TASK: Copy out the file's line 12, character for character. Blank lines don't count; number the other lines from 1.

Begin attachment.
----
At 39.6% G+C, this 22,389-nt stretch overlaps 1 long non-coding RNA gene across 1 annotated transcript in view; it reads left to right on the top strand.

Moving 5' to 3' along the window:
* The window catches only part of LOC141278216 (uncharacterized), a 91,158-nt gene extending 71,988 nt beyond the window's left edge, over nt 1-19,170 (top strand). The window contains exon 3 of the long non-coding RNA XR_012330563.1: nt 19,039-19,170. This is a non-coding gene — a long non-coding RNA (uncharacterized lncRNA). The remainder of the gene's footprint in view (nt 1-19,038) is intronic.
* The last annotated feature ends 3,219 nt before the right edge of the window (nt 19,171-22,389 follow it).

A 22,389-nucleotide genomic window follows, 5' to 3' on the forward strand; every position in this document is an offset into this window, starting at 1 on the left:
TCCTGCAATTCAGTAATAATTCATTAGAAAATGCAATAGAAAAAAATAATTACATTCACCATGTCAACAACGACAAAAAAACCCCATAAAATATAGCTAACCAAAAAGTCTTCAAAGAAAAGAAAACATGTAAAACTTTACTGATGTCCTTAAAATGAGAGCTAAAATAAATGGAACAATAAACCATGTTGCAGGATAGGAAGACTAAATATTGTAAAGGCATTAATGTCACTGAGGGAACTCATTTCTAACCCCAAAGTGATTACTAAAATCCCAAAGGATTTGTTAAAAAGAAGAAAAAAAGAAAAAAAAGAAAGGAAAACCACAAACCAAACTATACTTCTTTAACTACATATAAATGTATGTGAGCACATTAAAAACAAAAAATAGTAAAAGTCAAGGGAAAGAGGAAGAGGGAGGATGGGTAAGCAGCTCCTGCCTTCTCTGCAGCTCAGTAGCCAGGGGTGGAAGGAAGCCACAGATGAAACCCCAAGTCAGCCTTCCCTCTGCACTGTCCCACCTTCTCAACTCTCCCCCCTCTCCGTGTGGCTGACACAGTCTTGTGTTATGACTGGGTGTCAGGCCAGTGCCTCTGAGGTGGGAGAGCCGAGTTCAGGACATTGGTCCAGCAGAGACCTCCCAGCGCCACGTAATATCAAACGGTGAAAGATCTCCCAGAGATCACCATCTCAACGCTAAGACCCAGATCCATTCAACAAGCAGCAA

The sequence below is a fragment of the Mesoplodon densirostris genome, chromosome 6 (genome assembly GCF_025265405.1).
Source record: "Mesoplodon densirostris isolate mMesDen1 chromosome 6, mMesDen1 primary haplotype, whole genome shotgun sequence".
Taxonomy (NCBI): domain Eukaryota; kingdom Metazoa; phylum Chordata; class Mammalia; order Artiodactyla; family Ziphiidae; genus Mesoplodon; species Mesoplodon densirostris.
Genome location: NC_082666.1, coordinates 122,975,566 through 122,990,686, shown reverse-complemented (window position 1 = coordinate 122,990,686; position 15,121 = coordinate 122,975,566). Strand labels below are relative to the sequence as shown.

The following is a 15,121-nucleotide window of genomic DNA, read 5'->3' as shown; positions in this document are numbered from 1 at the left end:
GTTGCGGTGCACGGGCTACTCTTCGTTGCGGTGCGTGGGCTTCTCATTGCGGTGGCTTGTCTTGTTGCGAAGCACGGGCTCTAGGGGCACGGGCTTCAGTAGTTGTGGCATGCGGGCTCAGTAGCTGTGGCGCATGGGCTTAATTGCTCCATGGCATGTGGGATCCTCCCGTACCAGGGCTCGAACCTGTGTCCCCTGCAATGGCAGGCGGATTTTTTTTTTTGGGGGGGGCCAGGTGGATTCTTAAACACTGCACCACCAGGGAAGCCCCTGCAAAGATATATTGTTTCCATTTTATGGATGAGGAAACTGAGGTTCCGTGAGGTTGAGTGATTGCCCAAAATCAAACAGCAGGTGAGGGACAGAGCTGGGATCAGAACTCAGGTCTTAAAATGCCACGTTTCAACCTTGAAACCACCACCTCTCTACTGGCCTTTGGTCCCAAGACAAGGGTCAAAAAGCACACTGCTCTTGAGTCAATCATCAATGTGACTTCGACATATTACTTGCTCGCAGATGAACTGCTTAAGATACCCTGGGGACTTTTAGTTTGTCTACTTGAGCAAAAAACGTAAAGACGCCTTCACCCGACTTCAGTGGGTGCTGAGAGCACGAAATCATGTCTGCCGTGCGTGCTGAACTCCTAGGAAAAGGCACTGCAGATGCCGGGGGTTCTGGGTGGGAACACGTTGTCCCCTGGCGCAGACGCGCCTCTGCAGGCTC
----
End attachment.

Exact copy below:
GTTGCGGTGCACGGGCTACTCTTCGTTGCGGTGCGTGGGCTTCTCATTGCGGTGGCTTGTCTTGTTGCGAAGCACGGGCTCTAGGGGCACGGGCTTCAGTAGTTGTGGCATGCGGGCTCAGTAGCTGTGGCGCATGGGCTTAATTGCTCCATGGCATGTGGGATCCTCCCGTACCAGGGCTCGAACCTGTGTCCCCTGCAATGGCAGGCGGATTTTTTTTTTTGGGGGGGGCCAGGTGGATTCTTAAACACTGCACCACCAGGGAAGCCCCTGCAAAGATATATTGTTTCCATTTTATGGATGAGGAAACTGAGGTTCCGTGAGGTTGAGTGATTGCCCAAAATCAAACAGCAGGTGAGGGACAGAGCTGGGATCAGAACTCAGGTCTTAAAATGCCACGTTTCAACCTTGAAACCACCACCTCTCTACTGGCCTTTGGTCCCAAGACAAGGGTCAAAAAGCACACTGCTCTTGAGTCAATCATCAATGTGACTTCGACATATTACTTGCTCGCAGATGAACTGCTTAAGATACCCTGGGGACTTTTAGTTTGTCTACTTGAGCAAAAAACGTAAAGACGCCTTCACCCGACTTCAGTGGGTGCTGAGAGCACGAAATCATGTCTGCCGTGCGTGCTGAACTCCTAGGAAAAGGCACTGCAGATGCCGGGGGTTCTGGGTGGGAACACGTTGTCCCCTGGCGCAGACGCGCCTCTGCAGGCTC